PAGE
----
Is the exchange traded fund (ETF) business suffering growing pains right now? ETFs are growing to give investors and advisers more options than actively managed mutual funds; however, some are questioning their rapid proliferation. While ETFs do boast tax efficiency, transparency, low expense ratio and diversification, John Spence for MarketWatch reports that critics claim ETFs target too narrow of sectors. The main concern with the success of ETFs is that there’s not enough education for investors and advisers to keep up with the array of choices.
ETFs have impressed naysayers and broken optimistic predictions. At the end of May, assets were at $471.2 billion and 480 ETFs were listed on U.S. exchanges. In 2007, 137 of them were launched and 342 were in the pipeline. Underdeveloped regions of the ETF market include the 401(k) marketplace, the fund-of-funds, fixed-income and a truly actively managed ETF. There is still plenty of growing room for the industry, and ETFs are here to stay.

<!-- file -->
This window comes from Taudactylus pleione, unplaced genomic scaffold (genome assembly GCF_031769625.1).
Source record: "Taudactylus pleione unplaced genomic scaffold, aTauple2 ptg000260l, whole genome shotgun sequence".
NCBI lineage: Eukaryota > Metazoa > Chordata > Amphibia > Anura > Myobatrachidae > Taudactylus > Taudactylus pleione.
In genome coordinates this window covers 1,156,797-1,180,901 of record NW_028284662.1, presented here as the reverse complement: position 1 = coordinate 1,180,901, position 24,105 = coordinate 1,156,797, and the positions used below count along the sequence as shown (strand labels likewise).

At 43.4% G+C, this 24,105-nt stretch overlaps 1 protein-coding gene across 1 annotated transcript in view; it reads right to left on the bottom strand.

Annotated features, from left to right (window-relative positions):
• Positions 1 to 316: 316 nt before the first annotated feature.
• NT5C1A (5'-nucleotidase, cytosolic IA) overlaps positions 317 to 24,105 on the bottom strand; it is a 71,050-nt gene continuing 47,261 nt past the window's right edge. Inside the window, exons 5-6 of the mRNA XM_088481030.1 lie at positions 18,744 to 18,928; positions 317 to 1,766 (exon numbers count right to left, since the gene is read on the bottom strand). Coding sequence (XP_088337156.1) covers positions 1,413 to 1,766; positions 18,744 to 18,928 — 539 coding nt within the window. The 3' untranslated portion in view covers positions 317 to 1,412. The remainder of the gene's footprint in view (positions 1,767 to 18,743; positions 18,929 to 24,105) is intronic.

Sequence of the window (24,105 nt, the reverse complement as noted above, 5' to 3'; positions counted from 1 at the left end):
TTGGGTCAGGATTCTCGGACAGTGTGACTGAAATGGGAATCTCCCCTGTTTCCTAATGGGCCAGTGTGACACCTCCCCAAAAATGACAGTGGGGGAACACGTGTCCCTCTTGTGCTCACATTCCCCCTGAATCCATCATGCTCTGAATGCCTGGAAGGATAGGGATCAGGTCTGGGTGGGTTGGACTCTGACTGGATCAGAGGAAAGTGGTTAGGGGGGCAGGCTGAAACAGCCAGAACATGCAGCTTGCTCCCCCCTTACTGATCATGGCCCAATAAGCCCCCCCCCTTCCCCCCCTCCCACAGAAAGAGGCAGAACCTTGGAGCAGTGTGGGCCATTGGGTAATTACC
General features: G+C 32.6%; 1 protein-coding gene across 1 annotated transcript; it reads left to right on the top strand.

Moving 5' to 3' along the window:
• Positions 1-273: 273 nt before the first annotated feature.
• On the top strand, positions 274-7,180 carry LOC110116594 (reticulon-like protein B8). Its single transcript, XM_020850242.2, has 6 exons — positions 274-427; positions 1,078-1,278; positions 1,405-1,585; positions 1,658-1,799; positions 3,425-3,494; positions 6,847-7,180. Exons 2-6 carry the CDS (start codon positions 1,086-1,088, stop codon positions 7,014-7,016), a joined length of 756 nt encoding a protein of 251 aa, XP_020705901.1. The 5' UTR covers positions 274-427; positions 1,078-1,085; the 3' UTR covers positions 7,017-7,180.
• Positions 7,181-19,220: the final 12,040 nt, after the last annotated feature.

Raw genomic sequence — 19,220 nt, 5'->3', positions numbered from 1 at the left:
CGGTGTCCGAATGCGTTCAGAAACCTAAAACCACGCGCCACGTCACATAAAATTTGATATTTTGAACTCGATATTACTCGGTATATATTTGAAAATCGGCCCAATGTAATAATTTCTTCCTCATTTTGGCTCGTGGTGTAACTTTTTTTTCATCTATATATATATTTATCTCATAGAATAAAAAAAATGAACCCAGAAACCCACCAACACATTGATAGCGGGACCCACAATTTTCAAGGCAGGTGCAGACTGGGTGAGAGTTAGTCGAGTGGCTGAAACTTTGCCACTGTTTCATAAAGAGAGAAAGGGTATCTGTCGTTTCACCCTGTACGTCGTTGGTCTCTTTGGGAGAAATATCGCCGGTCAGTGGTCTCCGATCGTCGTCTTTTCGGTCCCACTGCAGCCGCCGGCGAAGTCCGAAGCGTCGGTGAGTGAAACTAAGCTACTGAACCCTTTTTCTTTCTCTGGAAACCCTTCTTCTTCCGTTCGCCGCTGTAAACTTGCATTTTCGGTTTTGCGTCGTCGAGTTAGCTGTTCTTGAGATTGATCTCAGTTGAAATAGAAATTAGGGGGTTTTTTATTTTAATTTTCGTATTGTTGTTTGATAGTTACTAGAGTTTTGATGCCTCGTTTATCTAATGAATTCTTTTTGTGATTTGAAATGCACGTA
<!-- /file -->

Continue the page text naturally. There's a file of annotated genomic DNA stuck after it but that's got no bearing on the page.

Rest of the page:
Education is important with any investment. Investors need to do their homework to understand what they’re buying. No matter the investment type, be it ETFs or stocks, there are possibilities for mismanagement.
The opinions and forecasts expressed herein are solely those of Tom Lydon, and may not actually come to pass. Information on this site should not be used or construed as an offer to sell, a solicitation of an offer to buy, or a recommendation for any product.